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Old 03-22-2005, 04:36 PM   #1
Fillys6
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How to run a text file through a command prompt?


I have a text file that looks like this:

su myuser
umask 0000
TERM=vt220;export TERM
./program


I want to run this text file through a terminal by clicking on it. Right now it just runs the first line in the text file. If I copy and paste the text file into the terminal window, it executes everything fine. Someone recommended that I add #!/bin/bash to the top, but that didn't work.

Thanks for any help.

ps this is with Red Hat ES3 and the GNOME gui.
 
Old 03-22-2005, 04:40 PM   #2
calcon
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I know that someone said to add it but try again:
Make the file look like this:
Code:
#!/bin/bash
su myuser
umask 0000
TERM=vt220;export TERM
./program
Then to run it, start the terminal and type
Code:
./nameofscript
calcon
 
Old 03-22-2005, 04:43 PM   #3
alienDog
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I'm not sure what you're trying to accomplish here, but anyway... when you "su myuser", a new shell will be created and the script execution stopped until you exit this new shell (after that rest of the script does get run, but only after that). What you need to do is run "su myuser -c scriptname". So "su myser" doesn't go inside the script but is entered from the commandline when you want to run the script. Hope this helps.
 
Old 03-22-2005, 04:57 PM   #4
Fillys6
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Well the reason for the "su myuser" is because the user logged in at the console is a different user than what the "./program" needs to run under.

I am going to give this a try right now and see what happens. I basically just want to be able to double click on this text file and it will run the whole command. This will prevent the user from needing to type each line (there is more than what I posted).

Ill post back in a few mins and let you know if it worked.

Thanks.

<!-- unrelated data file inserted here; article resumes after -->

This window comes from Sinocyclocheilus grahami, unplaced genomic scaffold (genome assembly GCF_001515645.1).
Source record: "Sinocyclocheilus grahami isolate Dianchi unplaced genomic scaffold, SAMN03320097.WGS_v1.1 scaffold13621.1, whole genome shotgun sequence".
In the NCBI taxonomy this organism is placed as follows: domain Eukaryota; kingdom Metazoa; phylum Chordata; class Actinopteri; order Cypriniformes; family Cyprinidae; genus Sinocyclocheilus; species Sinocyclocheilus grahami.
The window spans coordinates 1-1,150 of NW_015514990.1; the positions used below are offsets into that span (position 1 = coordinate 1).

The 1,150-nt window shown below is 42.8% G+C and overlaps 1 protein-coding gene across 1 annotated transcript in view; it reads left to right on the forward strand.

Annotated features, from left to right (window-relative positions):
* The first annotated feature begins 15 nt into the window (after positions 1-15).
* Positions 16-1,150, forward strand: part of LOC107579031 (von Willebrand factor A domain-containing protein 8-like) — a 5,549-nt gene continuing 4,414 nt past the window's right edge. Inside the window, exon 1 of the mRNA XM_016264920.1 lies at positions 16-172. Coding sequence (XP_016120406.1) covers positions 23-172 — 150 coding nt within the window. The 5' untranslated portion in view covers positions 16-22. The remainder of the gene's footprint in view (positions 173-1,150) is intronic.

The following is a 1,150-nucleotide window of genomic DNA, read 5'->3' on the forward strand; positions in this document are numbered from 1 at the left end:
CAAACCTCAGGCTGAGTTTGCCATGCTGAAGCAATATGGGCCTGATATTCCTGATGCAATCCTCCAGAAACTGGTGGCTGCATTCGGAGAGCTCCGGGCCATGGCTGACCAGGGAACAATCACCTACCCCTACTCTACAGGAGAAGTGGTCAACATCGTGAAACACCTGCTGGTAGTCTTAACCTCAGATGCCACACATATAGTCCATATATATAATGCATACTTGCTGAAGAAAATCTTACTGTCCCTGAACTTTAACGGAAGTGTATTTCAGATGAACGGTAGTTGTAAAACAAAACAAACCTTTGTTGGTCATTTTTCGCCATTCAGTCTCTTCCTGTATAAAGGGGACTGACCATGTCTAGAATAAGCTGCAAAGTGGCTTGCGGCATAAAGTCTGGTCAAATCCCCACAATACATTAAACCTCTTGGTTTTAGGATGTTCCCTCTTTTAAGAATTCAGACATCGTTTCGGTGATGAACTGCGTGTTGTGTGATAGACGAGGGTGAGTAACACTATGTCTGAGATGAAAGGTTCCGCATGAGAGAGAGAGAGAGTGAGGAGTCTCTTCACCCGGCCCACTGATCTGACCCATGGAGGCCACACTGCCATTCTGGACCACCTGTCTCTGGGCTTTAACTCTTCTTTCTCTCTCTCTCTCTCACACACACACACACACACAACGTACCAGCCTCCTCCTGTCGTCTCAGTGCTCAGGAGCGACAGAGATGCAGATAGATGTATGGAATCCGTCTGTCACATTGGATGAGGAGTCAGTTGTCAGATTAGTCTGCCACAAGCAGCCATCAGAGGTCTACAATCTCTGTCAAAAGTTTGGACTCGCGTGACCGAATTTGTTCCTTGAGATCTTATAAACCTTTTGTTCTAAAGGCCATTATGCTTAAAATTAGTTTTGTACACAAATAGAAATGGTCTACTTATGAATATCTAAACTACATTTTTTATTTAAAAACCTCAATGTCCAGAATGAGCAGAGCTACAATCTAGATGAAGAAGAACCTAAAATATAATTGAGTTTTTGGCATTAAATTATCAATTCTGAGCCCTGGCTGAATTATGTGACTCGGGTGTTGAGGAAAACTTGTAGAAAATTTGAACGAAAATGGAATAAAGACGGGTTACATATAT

Old 03-22-2005, 05:09 PM   #5
calcon
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Ahhhh!

I see what you mean!
You want to have like an icon on the desktop and that be the file?
Ah, I tried to do that before and I can't get it to work, so let us know how it works!

calcon
 
Old 03-22-2005, 05:16 PM   #6
alienDog
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Also take into account that su will want you to type in the password for "myuser" before executing the script. If you want to doubleclick on some icon or something, you will need a way to enter the password. Xterm will do, so use:

xterm -e "su myuser -c scriptname"

A fancier way would be to use utility like gksu (a GTK/GNOME version of su, I'm sure there is also a version for QT/KDE).

You could do something like:

#! /bin/bash
if [ ! $1 ]; then
xterm -e su myuser -c "$0 x"
else
umask 0000
TERM=vt220;export TERM
./program
fi

if you want su command to be inside the script also.

sudo command will let you do all of this without giving a password, but then you will need to add an entry to /etc/sudoers using visudo command.

Last edited by alienDog; 03-22-2005 at 05:41 PM.
 
Old 03-22-2005, 06:31 PM   #7
calcon
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So if I want to execute a command like say "mount /mnt/usb", I make the script like:
Code:
#!/bin/bash
xterm -e "mount /mnt/usb"
?

calcon
 
Old 03-24-2005, 06:59 AM   #8
alienDog
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For mount command you probably wouldn't need xterm because there is no need for you to interact with the command (mount doesn't ask you anything unlike su does with the password). You would just make it:

#!/bin/bash
mount /mnt/usb
 
Old 03-24-2005, 03:21 PM   #9
calcon
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Ok... I'll try that next time I want to mount my usb thumbdrive, thanks (I am going to put a script for mounting and unmounting on my desktop to make it easier.)
 
  


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